Perceived Value Wine label

When I give presentations on wine label design and wine branding, I often show the above photo and ask “which wine costs more?” In other words, “which wine is of higher quality?” It’s impossible to know the quality or taste of the wine by staring at the photo, but at EVERY conference I have presented EVERYONE says, “the wine on the right.”

Think about this fact: Our senses take in about 11 million bits of information every second, but we are only consciously aware of about 40 bits of that information.

This means that our brains are often taking shortcuts when it comes to packaging design. For example, how many times do you really notice all the details on a wine label? Unless you are a wine label designer, like I am, I doubt you are consciously noticing each font on the label, the paper type, Pantone colors, foil, and embossing that were used.

Instead you glance at a wine label and unconsciously think: poor label design = poor wine quality. Professional wine label design = high quality wine.

What are these visual cues that we unconsciously see? In the above example your brain is noticing the subtle differences –  hand drawn rustic fonts vs. the more elegant calligraphy & serif fonts. Non-traditional design vs. very traditional hierarchy and comes to the conclusion the wine on the right is more expensive.

While the design greatly depends on who you are targeting and your brand story, the most expensive traditional wine label designs often show similar patterns.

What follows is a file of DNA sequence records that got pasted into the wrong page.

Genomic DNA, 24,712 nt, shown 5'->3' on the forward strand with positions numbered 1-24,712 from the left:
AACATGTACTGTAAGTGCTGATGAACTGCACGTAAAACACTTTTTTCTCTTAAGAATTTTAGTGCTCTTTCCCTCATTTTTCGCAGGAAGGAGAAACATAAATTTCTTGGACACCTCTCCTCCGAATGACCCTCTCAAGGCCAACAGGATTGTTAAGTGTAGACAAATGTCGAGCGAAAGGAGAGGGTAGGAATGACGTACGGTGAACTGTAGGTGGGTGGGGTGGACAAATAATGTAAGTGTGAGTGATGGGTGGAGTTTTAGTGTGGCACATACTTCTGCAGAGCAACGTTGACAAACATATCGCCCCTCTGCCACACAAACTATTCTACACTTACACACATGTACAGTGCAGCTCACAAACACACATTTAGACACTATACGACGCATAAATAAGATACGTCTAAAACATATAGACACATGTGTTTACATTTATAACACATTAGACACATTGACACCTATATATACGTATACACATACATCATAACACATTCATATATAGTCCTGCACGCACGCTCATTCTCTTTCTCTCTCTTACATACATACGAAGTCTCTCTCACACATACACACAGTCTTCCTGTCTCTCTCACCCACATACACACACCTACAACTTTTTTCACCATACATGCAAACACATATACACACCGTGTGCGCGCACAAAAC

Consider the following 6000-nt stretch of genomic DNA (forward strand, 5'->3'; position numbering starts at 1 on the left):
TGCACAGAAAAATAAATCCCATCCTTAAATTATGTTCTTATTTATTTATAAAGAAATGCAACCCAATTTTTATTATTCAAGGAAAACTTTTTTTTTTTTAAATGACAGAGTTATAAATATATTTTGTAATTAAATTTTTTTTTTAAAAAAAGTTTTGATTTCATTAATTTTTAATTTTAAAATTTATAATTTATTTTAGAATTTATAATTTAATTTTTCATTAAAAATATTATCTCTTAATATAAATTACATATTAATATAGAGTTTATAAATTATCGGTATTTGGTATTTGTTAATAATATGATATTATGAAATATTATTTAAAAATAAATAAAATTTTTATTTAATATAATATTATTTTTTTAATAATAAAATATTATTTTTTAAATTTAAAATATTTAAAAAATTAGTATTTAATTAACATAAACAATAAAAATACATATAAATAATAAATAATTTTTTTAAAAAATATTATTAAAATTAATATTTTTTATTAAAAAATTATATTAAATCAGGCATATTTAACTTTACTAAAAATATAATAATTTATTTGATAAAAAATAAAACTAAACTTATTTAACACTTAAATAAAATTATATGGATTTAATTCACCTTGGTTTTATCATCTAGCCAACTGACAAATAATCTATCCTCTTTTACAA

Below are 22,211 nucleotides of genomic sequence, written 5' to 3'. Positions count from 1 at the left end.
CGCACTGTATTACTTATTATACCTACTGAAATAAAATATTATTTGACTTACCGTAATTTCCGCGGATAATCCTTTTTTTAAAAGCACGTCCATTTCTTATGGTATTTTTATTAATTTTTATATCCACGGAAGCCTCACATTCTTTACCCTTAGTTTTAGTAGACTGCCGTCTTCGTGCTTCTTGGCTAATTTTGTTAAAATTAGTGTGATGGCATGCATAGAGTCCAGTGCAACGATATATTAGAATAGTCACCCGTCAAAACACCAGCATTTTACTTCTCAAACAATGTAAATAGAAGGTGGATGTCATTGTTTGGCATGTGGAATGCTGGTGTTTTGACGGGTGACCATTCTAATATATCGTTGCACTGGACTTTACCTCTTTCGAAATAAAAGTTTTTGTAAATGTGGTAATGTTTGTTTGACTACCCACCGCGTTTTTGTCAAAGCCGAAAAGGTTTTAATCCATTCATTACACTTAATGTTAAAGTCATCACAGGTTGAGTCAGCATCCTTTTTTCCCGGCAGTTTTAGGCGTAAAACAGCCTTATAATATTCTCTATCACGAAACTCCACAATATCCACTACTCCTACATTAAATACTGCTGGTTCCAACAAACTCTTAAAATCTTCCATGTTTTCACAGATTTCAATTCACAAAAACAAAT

Typography

Traditional wine label design most often uses serif and script fonts. Modern or Millennial targeted wine label design often uses sans serif or hand drawn type.

Texture

One over looked piece in wine label design for small wineries is often the paper choice. Textured paper signals to us that this wine is high quality. Think of all the adjectives you use to describe your wine and pick paper that mimics those adjectives.

Color

Deep wine colors or jewel tones are often used for high end wine labels, while brighter colors signal this wine is at a cheaper price point.

White space

The more white space (also called negative space) you have, the more your consumer will assume this is a higher quality wine.

Details

Our brains pick up subtle details like the beautiful embossing (raised swashes) below that tell us that certain wines are more expensive. Other visual details we register are foil stamping, custom logo design (another words not clip art) as well as custom illustration or artwork. These details communicate this wine is high quality.

Penfolds packaging design

How do you know what color, texture, etc to pick? Know which of the 6 wine drinkers you are targeting and have an unforgettable brand story. Also, make sure you pick a designer that partners with you and can help guide you based on your target market and wine price.

Rebecca is the owner of Bauerhaus Design, which specializes in building brands for wineries. Take our free 7 week wine marketing class to learn how to sell more wine with a powerful brand, email marketing, social media, online ads and more: www.bauerhaus.com/sell-more-wine/

Tagged with →  
Share →

Leave a Reply

Your email address will not be published. Required fields are marked *